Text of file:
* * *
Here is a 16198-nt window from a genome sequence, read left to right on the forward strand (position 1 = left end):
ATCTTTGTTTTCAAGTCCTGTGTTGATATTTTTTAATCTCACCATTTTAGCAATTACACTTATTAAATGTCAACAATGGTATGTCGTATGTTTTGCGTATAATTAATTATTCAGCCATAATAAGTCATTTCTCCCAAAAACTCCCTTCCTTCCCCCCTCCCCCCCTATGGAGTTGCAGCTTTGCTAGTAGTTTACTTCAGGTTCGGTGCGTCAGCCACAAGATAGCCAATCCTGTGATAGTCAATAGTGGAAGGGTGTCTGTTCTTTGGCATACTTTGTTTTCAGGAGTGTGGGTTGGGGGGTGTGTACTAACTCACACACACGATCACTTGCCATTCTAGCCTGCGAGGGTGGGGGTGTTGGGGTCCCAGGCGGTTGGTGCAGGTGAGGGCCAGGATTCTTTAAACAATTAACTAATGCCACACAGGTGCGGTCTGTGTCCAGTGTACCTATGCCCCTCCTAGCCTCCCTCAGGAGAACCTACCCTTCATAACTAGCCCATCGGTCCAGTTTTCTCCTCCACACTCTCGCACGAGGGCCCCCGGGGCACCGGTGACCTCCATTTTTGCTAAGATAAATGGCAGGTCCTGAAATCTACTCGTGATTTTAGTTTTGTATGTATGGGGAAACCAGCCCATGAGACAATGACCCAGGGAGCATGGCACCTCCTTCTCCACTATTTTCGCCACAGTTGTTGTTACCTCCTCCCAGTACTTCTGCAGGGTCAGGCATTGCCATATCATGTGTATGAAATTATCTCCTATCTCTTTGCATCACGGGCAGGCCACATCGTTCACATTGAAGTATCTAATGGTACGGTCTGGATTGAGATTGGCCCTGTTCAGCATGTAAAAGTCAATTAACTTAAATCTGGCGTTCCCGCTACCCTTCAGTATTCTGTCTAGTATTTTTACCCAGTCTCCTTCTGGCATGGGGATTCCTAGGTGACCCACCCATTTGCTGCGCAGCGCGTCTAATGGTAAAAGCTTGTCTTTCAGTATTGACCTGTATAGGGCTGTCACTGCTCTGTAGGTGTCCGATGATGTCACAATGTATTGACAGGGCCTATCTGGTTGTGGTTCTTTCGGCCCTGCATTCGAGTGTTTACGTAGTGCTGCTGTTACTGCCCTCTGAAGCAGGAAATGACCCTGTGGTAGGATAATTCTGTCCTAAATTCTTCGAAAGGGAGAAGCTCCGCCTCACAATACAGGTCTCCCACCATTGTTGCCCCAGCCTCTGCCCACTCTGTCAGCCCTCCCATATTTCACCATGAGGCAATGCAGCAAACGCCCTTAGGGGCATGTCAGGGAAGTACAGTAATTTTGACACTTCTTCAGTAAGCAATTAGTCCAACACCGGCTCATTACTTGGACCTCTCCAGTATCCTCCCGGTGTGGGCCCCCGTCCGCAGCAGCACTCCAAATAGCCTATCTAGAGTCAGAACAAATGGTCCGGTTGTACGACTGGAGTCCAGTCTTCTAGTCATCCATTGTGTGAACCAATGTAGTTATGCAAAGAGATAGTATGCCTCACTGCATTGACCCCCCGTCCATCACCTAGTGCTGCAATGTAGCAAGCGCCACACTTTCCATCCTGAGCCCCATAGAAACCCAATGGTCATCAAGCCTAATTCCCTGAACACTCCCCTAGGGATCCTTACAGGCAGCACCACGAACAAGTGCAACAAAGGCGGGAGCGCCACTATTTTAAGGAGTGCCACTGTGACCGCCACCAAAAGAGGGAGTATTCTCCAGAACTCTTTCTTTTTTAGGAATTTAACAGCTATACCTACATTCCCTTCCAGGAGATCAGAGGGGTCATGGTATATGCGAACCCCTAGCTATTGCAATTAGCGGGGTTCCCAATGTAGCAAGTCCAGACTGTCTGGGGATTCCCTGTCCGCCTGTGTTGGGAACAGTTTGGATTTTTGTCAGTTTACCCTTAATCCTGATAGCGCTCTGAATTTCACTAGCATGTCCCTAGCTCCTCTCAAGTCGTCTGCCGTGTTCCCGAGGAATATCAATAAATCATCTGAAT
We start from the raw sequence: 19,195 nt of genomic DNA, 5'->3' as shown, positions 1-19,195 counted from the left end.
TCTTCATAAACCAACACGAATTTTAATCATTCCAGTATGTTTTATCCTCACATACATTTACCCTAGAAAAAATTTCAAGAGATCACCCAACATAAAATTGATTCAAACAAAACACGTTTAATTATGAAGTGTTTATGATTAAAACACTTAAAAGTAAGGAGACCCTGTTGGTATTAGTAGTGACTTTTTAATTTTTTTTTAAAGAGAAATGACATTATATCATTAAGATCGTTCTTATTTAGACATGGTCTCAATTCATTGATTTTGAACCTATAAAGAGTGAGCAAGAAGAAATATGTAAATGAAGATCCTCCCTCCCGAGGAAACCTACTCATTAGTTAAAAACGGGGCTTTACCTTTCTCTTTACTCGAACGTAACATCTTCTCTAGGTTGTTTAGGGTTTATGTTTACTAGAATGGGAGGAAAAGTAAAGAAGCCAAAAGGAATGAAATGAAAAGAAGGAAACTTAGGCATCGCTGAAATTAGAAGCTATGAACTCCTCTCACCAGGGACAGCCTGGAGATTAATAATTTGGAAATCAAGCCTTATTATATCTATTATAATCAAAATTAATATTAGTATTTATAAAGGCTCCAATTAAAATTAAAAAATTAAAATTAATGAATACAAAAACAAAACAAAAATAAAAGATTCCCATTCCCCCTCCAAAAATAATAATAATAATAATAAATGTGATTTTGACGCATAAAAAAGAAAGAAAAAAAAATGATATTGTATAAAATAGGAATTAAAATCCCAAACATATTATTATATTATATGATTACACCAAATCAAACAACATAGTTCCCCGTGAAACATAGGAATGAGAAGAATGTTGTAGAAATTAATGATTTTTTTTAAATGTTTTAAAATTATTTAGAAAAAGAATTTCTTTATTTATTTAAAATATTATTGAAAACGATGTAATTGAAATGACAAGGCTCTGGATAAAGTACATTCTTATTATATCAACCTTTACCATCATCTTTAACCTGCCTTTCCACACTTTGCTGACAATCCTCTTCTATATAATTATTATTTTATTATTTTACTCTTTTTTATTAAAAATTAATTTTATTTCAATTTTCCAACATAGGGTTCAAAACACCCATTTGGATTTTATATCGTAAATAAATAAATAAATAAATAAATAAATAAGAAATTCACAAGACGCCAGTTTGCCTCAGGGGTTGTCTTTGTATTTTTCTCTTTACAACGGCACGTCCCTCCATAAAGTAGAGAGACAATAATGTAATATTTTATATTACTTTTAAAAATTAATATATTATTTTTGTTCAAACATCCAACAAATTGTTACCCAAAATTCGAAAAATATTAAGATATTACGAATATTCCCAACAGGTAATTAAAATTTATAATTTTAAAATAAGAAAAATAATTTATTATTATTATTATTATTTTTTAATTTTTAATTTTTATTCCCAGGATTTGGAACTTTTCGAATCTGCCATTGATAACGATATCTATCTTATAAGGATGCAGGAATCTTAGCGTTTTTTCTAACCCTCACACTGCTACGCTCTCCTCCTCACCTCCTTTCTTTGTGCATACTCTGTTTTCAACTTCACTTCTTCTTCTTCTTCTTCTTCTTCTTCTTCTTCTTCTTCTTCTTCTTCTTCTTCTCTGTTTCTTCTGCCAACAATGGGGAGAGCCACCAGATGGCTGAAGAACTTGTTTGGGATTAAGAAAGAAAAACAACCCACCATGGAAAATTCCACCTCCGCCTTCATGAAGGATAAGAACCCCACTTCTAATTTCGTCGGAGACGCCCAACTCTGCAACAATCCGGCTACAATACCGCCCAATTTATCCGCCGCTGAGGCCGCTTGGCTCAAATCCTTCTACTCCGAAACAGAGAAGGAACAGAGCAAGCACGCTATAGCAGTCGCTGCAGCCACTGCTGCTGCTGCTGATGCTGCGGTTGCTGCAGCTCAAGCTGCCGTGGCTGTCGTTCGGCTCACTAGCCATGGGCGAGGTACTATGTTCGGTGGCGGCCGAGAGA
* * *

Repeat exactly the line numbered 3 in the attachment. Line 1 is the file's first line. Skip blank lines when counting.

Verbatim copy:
We start from the raw sequence: 19,195 nt of genomic DNA, 5'->3' as shown, positions 1-19,195 counted from the left end.